Posted by: Jack Henry | June 22, 2012

Editor’s Corner: I palindrome I

Today’s topic is the palindrome. A palindrome is a word, phrase, sentence, or number that reads the same backwards and forwards (with some allowance for punctuation and spacing).

According to Wikipedia (, the first palindrome is dated back to 79 AD:

This palindrome, called the Sator Square, consists of an entire sentence written in Latin: "Sator Arepo Tenet Opera Rotas" ("The sower Arepo holds works wheels"). It is remarkable for the fact that the first letters of each word form the first word, the second letters form the second word, and so forth. Hence, it can be arranged into a word square that reads in four different ways: horizontally or vertically from either top left to bottom right or bottom right to top left.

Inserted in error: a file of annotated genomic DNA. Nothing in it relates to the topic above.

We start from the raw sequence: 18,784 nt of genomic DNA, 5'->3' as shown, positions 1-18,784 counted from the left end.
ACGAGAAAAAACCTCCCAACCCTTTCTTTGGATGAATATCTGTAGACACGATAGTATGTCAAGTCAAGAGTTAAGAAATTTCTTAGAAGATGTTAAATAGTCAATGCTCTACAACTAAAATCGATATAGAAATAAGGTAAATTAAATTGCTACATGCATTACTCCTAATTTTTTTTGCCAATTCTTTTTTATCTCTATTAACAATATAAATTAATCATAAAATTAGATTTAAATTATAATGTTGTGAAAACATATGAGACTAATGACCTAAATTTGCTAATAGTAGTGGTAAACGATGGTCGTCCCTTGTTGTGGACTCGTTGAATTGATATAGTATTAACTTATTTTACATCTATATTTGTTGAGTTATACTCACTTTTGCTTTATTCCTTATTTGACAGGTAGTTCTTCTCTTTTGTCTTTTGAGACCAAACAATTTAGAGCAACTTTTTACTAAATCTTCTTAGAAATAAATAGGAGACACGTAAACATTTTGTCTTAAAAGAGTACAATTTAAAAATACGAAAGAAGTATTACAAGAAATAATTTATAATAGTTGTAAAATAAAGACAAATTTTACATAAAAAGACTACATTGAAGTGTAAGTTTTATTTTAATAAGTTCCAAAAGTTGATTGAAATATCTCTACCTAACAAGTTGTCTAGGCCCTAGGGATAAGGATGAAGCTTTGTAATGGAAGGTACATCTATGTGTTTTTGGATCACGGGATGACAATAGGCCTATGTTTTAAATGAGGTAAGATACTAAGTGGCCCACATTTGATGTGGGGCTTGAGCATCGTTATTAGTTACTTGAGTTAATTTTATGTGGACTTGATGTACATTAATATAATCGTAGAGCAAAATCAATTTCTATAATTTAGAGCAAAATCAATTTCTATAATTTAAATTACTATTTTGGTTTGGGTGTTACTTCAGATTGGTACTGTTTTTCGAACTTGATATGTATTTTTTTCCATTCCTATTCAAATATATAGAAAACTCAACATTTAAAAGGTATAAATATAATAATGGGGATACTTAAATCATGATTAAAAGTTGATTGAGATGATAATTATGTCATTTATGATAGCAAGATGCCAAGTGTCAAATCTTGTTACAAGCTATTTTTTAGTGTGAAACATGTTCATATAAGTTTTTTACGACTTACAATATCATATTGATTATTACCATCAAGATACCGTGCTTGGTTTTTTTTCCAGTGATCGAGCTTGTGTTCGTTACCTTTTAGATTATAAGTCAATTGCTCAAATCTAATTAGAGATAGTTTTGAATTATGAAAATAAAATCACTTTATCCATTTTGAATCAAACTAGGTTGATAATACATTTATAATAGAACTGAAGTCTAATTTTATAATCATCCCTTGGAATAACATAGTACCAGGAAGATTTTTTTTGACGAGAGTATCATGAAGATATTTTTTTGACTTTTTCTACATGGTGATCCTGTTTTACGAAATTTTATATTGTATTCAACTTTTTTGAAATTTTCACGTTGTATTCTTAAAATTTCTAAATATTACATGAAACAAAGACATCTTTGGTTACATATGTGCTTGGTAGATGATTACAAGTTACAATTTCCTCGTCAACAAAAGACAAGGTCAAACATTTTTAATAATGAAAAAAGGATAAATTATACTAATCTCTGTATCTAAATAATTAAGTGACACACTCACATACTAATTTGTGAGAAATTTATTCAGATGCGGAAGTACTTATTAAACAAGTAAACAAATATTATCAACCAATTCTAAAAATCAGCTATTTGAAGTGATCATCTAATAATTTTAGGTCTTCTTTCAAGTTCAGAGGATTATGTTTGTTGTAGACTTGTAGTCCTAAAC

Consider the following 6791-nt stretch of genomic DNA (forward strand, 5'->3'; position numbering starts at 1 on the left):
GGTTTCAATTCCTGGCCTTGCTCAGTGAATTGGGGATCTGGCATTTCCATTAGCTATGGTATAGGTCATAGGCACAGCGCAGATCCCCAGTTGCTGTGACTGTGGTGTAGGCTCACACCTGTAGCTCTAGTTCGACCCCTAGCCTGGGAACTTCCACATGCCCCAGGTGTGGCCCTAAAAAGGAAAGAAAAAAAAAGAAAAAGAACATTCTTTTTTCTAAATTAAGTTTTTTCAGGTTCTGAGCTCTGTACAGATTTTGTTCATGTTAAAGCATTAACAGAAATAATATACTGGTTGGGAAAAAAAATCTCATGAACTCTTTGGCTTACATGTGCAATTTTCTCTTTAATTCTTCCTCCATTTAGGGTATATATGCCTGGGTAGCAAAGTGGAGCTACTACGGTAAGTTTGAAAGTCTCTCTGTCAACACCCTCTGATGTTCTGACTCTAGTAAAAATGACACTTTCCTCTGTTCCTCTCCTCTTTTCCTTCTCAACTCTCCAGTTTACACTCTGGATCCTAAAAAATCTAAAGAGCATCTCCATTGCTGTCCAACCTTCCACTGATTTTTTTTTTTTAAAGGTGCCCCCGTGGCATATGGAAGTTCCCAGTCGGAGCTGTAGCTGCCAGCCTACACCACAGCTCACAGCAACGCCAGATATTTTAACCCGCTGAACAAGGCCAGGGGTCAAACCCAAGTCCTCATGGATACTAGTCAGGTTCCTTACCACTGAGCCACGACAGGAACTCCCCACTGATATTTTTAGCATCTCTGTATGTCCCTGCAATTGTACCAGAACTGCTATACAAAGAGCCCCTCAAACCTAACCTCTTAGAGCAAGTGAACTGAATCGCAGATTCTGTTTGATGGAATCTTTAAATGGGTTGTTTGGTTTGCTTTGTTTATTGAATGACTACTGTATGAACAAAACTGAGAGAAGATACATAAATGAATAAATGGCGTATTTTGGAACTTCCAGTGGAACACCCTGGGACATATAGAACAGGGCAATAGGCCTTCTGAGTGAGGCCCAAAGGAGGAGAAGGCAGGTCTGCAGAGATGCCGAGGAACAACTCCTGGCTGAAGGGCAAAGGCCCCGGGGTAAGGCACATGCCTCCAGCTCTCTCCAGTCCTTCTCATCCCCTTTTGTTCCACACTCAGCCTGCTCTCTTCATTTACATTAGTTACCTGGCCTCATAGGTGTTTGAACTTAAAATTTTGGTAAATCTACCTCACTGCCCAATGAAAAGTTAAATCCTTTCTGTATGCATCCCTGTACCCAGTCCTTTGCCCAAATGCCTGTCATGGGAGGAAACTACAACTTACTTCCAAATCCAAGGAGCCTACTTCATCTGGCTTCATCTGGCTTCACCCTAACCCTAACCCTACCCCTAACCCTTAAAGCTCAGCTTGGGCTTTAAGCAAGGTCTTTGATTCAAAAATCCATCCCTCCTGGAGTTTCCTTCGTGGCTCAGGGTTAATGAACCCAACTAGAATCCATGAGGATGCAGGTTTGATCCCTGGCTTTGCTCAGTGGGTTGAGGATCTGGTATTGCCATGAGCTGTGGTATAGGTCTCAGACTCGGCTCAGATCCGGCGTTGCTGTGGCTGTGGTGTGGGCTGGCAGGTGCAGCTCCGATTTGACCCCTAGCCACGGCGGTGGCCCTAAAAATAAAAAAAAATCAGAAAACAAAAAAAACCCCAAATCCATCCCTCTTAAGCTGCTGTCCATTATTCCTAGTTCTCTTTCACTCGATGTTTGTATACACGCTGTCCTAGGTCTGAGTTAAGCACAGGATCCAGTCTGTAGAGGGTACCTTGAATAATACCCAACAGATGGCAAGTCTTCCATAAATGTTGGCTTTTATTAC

Sator Square

And now, from Fun with Words ( I have some more recent palindromes (in English):

· Murder for a jar of red rum

· Never odd or even

· Too bad – I hid a boot

· No trace; not one carton

· Go hang a salami; I’m a lasagna hog!

· Doc Note: I dissent. A fast never prevents a fatness. I diet on cod.

· Anne, I vote more cars race Rome to Vienna.

· Campus Motto: Bottoms up, Mac

· Go deliver a dare, vile dog!

· Madam, in Eden I’m Adam.

· Dennis sinned.

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